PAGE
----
Stay with reputable ones and don’t do the cheapest unless you have a strong referral. My German teacher was an Italian named Maria-Louisa. She was wonderful and the entire class was mesmerized by her. She was animated, funny, very positive, and had strong lesson plans.

 

Other Schools:

 

My favorites are (or were) scuba school and ski school. Scuba school took a week, was in Thailand and was hard. The instructor was a Brit and I have to say, he was a total dick.  He seemed to believe that we were training for the Olympics.

 

The class was awesome though. There was a girl that was in the CIA stationed in Bangkok, a couple from Australia on extended stay, and a mix of people from all over the world. We typically met, exhausted, for lunch after the 3 hour a day lesson, and again at night in a pub.

 

Ski school. Was a week in Saint Moritz Switzerland. The experience of a lifetime.

 

The class itself was a like a barrel of monkeys. We had a woman we called the girl with the imaginary husband. Every day she said her husband (a banker there for a conference) would meet us for lunch and he never showed up. We had an old man from Israel, probably 70 that only spoke Yiddish. There was a girl from New Jersey that was like Fran Dresher’s twin. The instructor was a stunningly handsome blonde-haired German man who the women swooned over. Unfortunately, he hit on me. He was gayer than an Easter parade.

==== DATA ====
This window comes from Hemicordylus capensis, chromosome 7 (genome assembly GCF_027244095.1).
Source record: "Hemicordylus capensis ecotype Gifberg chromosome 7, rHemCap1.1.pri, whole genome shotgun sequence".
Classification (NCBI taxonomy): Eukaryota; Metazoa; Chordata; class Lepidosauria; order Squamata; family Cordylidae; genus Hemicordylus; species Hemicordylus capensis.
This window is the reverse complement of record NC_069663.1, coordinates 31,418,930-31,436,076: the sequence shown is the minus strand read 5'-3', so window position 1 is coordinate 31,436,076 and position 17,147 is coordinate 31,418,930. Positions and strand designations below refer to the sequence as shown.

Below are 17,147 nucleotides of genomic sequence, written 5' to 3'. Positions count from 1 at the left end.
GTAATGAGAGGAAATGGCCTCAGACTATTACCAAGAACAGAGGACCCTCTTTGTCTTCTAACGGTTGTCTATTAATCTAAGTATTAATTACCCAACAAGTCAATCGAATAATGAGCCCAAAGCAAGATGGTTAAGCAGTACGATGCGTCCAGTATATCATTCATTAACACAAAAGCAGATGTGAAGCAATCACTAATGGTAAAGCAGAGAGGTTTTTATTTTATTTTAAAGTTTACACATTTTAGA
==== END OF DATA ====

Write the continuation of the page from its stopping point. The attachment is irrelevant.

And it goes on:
Our second instructor, in level two, was a Swiss grape farmer in his mid-seventies. He was an amazing man, having skied there his whole life. The second class became very close and every day we would meet in a café called the Stephani on the base of the mountain in St, Moritz. I never really skied before this trip. Now, skiing is an obsession. I honestly wish I could unlearn and join another beginner school!

 

Others are Surfing school, (Hawaii, Portugal and Australia are good choices.) Paragliding and Jump School.

 

Retreats: